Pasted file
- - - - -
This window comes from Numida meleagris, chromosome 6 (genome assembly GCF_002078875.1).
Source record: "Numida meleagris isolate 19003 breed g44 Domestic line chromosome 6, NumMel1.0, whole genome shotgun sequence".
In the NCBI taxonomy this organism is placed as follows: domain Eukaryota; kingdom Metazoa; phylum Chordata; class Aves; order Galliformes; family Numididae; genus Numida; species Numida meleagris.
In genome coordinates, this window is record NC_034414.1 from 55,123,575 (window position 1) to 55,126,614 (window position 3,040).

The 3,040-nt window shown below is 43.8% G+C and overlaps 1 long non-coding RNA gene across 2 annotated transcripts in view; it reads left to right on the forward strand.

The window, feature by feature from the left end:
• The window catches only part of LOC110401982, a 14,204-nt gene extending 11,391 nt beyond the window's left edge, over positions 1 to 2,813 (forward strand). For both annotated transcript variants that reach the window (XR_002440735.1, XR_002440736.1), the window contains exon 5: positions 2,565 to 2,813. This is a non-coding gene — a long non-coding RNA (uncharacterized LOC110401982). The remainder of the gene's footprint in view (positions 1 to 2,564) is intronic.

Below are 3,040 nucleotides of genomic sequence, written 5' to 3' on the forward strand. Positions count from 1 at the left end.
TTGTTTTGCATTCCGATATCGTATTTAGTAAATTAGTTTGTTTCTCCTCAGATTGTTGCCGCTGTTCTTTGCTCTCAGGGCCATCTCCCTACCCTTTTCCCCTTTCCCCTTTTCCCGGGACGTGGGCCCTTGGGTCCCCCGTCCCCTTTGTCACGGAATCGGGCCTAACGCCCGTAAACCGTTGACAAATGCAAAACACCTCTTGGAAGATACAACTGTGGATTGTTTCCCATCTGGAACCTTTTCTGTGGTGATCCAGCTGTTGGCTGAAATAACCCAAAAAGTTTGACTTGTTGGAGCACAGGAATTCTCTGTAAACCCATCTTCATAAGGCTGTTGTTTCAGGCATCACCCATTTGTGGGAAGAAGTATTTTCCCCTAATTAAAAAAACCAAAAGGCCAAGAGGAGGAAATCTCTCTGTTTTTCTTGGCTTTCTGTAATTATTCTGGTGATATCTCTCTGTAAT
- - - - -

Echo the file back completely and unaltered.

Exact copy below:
This window comes from Numida meleagris, chromosome 6 (genome assembly GCF_002078875.1).
Source record: "Numida meleagris isolate 19003 breed g44 Domestic line chromosome 6, NumMel1.0, whole genome shotgun sequence".
In the NCBI taxonomy this organism is placed as follows: domain Eukaryota; kingdom Metazoa; phylum Chordata; class Aves; order Galliformes; family Numididae; genus Numida; species Numida meleagris.
In genome coordinates, this window is record NC_034414.1 from 55,123,575 (window position 1) to 55,126,614 (window position 3,040).

The 3,040-nt window shown below is 43.8% G+C and overlaps 1 long non-coding RNA gene across 2 annotated transcripts in view; it reads left to right on the forward strand.

The window, feature by feature from the left end:
• The window catches only part of LOC110401982, a 14,204-nt gene extending 11,391 nt beyond the window's left edge, over positions 1 to 2,813 (forward strand). For both annotated transcript variants that reach the window (XR_002440735.1, XR_002440736.1), the window contains exon 5: positions 2,565 to 2,813. This is a non-coding gene — a long non-coding RNA (uncharacterized LOC110401982). The remainder of the gene's footprint in view (positions 1 to 2,564) is intronic.

Below are 3,040 nucleotides of genomic sequence, written 5' to 3' on the forward strand. Positions count from 1 at the left end.
TTGTTTTGCATTCCGATATCGTATTTAGTAAATTAGTTTGTTTCTCCTCAGATTGTTGCCGCTGTTCTTTGCTCTCAGGGCCATCTCCCTACCCTTTTCCCCTTTCCCCTTTTCCCGGGACGTGGGCCCTTGGGTCCCCCGTCCCCTTTGTCACGGAATCGGGCCTAACGCCCGTAAACCGTTGACAAATGCAAAACACCTCTTGGAAGATACAACTGTGGATTGTTTCCCATCTGGAACCTTTTCTGTGGTGATCCAGCTGTTGGCTGAAATAACCCAAAAAGTTTGACTTGTTGGAGCACAGGAATTCTCTGTAAACCCATCTTCATAAGGCTGTTGTTTCAGGCATCACCCATTTGTGGGAAGAAGTATTTTCCCCTAATTAAAAAAACCAAAAGGCCAAGAGGAGGAAATCTCTCTGTTTTTCTTGGCTTTCTGTAATTATTCTGGTGATATCTCTCTGTAAT